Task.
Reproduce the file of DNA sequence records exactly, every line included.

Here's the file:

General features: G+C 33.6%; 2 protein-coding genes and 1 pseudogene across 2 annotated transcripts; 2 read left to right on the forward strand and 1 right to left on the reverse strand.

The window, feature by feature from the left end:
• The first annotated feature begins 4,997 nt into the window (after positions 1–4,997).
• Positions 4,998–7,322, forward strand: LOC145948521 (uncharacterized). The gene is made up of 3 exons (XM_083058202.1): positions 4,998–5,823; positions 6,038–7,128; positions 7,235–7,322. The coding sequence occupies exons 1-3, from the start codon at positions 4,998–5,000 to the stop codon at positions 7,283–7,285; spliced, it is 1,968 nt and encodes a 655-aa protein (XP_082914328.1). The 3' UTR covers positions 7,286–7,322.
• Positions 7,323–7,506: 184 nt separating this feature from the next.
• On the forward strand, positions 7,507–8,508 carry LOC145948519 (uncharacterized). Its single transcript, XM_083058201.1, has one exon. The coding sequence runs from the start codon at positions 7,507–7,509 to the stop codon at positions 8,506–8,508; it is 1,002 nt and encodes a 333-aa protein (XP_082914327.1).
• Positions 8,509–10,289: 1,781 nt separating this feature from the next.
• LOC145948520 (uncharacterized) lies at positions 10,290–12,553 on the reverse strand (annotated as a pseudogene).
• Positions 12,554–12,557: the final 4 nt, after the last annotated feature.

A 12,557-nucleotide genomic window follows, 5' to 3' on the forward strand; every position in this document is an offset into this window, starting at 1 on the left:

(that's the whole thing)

General features: G+C 33.6%; 2 protein-coding genes and 1 pseudogene across 2 annotated transcripts; 2 read left to right on the forward strand and 1 right to left on the reverse strand.

The window, feature by feature from the left end:
• The first annotated feature begins 4,997 nt into the window (after positions 1–4,997).
• Positions 4,998–7,322, forward strand: LOC145948521 (uncharacterized). The gene is made up of 3 exons (XM_083058202.1): positions 4,998–5,823; positions 6,038–7,128; positions 7,235–7,322. The coding sequence occupies exons 1-3, from the start codon at positions 4,998–5,000 to the stop codon at positions 7,283–7,285; spliced, it is 1,968 nt and encodes a 655-aa protein (XP_082914328.1). The 3' UTR covers positions 7,286–7,322.
• Positions 7,323–7,506: 184 nt separating this feature from the next.
• On the forward strand, positions 7,507–8,508 carry LOC145948519 (uncharacterized). Its single transcript, XM_083058201.1, has one exon. The coding sequence runs from the start codon at positions 7,507–7,509 to the stop codon at positions 8,506–8,508; it is 1,002 nt and encodes a 333-aa protein (XP_082914327.1).
• Positions 8,509–10,289: 1,781 nt separating this feature from the next.
• LOC145948520 (uncharacterized) lies at positions 10,290–12,553 on the reverse strand (annotated as a pseudogene).
• Positions 12,554–12,557: the final 4 nt, after the last annotated feature.

A 12,557-nucleotide genomic window follows, 5' to 3' on the forward strand; every position in this document is an offset into this window, starting at 1 on the left: